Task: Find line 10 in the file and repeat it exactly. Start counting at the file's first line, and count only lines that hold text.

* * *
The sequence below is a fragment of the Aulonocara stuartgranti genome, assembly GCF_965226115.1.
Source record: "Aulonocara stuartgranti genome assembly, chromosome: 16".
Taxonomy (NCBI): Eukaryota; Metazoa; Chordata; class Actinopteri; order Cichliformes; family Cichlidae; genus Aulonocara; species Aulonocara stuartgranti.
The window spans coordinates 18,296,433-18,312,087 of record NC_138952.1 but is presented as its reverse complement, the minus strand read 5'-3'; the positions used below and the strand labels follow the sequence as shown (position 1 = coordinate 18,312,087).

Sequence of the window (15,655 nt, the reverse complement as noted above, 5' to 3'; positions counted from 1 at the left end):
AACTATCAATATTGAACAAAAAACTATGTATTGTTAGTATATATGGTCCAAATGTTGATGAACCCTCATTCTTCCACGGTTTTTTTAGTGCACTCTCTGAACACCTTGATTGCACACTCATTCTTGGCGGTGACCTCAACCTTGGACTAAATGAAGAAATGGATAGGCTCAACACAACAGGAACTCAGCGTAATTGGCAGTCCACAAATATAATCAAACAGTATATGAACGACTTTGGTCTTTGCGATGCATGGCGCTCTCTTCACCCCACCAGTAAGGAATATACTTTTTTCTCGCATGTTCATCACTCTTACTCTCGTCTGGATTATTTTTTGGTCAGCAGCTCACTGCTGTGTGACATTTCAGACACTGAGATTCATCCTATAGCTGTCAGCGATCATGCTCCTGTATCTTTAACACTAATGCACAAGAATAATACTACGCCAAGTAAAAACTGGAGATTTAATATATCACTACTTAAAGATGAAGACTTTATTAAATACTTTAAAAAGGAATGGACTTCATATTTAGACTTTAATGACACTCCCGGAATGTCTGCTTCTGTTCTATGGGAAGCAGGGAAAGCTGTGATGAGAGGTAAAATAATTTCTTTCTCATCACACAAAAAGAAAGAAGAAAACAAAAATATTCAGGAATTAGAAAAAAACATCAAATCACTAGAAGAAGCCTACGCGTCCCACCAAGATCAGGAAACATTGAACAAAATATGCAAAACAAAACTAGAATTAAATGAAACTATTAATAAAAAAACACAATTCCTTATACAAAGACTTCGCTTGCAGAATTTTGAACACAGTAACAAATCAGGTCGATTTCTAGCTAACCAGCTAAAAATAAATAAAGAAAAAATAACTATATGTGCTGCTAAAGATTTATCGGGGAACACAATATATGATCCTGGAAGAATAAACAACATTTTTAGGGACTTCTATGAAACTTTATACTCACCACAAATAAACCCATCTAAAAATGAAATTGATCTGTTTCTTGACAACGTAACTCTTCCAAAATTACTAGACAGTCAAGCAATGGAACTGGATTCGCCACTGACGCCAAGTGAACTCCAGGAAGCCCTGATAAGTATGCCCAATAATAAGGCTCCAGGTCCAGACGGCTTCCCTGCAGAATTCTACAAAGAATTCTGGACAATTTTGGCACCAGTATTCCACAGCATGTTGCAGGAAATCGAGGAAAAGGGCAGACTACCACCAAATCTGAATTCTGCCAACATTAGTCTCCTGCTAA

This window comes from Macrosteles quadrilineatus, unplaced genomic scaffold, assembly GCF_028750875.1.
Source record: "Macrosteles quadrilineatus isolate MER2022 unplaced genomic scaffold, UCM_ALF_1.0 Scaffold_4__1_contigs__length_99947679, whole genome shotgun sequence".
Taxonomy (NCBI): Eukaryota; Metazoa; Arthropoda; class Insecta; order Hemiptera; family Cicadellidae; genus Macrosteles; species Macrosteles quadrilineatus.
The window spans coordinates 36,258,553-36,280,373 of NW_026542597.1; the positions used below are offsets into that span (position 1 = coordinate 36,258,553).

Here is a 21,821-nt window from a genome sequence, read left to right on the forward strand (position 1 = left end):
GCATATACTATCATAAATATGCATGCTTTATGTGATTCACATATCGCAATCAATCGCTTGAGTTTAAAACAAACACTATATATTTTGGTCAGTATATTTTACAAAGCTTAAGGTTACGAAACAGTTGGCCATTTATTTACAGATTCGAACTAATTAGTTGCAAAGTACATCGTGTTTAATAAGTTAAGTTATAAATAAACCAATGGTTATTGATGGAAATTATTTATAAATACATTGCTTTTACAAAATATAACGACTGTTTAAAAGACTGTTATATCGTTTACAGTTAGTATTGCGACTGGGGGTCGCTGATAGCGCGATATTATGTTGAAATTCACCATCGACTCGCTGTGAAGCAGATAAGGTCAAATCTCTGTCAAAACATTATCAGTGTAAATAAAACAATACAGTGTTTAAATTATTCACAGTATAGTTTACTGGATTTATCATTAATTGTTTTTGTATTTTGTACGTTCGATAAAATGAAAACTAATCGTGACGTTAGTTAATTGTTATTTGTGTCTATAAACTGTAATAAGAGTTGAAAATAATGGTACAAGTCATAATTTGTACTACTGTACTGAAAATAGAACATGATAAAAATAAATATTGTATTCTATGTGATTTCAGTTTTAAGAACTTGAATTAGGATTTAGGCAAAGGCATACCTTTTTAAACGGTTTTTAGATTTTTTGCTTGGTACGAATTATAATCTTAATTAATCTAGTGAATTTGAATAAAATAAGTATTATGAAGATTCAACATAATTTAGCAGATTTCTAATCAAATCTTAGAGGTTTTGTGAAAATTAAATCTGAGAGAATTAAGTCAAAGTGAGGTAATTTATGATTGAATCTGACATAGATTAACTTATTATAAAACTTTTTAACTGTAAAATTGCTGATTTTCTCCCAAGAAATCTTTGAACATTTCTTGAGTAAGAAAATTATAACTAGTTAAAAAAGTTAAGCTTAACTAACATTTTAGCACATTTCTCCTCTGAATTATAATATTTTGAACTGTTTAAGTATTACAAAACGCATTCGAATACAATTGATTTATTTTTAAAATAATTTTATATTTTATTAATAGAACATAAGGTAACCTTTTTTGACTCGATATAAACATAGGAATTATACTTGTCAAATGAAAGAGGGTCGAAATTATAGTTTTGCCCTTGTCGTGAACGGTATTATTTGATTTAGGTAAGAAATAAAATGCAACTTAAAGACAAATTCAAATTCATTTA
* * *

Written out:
The window spans coordinates 36,258,553-36,280,373 of NW_026542597.1; the positions used below are offsets into that span (position 1 = coordinate 36,258,553).